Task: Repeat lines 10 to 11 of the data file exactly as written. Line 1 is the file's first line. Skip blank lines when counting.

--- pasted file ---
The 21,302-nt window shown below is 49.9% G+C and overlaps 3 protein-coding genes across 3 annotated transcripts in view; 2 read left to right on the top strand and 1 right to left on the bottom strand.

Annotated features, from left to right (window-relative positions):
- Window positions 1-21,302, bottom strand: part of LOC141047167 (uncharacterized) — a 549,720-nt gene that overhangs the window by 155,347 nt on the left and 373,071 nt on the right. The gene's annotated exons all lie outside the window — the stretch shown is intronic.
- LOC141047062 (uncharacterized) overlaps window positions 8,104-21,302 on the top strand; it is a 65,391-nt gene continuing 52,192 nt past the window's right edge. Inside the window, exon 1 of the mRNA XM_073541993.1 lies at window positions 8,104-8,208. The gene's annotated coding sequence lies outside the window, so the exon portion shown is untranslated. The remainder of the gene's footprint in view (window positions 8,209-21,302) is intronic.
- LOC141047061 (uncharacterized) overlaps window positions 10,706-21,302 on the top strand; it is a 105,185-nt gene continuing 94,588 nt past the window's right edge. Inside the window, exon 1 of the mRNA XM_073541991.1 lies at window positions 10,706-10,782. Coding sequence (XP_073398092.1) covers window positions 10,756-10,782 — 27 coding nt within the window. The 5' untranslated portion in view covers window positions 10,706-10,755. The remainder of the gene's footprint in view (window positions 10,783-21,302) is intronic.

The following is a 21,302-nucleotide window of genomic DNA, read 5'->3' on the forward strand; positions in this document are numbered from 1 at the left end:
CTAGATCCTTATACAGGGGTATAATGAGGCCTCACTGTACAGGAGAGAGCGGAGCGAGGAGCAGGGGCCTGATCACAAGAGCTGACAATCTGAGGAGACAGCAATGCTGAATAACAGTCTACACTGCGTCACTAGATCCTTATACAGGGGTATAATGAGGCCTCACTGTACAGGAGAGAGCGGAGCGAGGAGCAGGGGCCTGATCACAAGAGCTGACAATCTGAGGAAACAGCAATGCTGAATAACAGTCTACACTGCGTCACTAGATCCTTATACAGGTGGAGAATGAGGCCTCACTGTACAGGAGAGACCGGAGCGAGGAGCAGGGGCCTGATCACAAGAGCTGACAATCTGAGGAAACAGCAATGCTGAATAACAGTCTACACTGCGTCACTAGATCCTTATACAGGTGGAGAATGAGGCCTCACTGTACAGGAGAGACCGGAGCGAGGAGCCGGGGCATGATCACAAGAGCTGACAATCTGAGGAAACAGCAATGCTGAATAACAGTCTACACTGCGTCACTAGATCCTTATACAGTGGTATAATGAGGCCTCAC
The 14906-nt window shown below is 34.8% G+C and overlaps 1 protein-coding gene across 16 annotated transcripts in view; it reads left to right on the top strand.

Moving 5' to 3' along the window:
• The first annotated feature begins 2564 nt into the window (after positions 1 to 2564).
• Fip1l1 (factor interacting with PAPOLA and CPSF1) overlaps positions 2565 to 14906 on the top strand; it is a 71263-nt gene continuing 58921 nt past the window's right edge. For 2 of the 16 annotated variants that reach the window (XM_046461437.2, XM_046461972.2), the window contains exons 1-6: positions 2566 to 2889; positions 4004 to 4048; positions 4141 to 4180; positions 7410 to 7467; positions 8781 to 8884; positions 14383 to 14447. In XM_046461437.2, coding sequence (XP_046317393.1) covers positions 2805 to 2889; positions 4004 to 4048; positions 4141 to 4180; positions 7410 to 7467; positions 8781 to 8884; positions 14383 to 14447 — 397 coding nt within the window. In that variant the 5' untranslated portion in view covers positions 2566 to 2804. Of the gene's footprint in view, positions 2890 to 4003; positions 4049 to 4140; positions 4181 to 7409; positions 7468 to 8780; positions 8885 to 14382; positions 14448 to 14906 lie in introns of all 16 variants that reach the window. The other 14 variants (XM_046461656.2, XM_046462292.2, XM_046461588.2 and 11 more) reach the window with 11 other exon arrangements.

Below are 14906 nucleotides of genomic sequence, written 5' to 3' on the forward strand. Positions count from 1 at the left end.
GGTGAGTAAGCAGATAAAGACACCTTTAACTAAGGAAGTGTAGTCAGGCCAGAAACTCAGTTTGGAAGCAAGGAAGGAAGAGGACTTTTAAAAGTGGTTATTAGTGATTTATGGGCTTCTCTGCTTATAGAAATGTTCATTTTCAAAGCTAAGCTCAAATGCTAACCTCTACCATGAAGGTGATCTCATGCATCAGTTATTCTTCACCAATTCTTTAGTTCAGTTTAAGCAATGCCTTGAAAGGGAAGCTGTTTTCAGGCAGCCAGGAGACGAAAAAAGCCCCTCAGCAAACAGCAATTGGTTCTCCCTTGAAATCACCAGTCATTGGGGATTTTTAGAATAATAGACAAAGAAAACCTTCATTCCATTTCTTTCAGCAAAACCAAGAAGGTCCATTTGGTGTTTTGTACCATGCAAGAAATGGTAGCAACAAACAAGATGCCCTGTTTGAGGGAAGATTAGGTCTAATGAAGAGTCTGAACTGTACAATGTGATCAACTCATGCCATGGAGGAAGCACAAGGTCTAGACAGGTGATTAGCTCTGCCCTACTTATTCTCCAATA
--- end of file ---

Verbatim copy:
• The first annotated feature begins 2564 nt into the window (after positions 1 to 2564).
• Fip1l1 (factor interacting with PAPOLA and CPSF1) overlaps positions 2565 to 14906 on the top strand; it is a 71263-nt gene continuing 58921 nt past the window's right edge. For 2 of the 16 annotated variants that reach the window (XM_046461437.2, XM_046461972.2), the window contains exons 1-6: positions 2566 to 2889; positions 4004 to 4048; positions 4141 to 4180; positions 7410 to 7467; positions 8781 to 8884; positions 14383 to 14447. In XM_046461437.2, coding sequence (XP_046317393.1) covers positions 2805 to 2889; positions 4004 to 4048; positions 4141 to 4180; positions 7410 to 7467; positions 8781 to 8884; positions 14383 to 14447 — 397 coding nt within the window. In that variant the 5' untranslated portion in view covers positions 2566 to 2804. Of the gene's footprint in view, positions 2890 to 4003; positions 4049 to 4140; positions 4181 to 7409; positions 7468 to 8780; positions 8885 to 14382; positions 14448 to 14906 lie in introns of all 16 variants that reach the window. The other 14 variants (XM_046461656.2, XM_046462292.2, XM_046461588.2 and 11 more) reach the window with 11 other exon arrangements.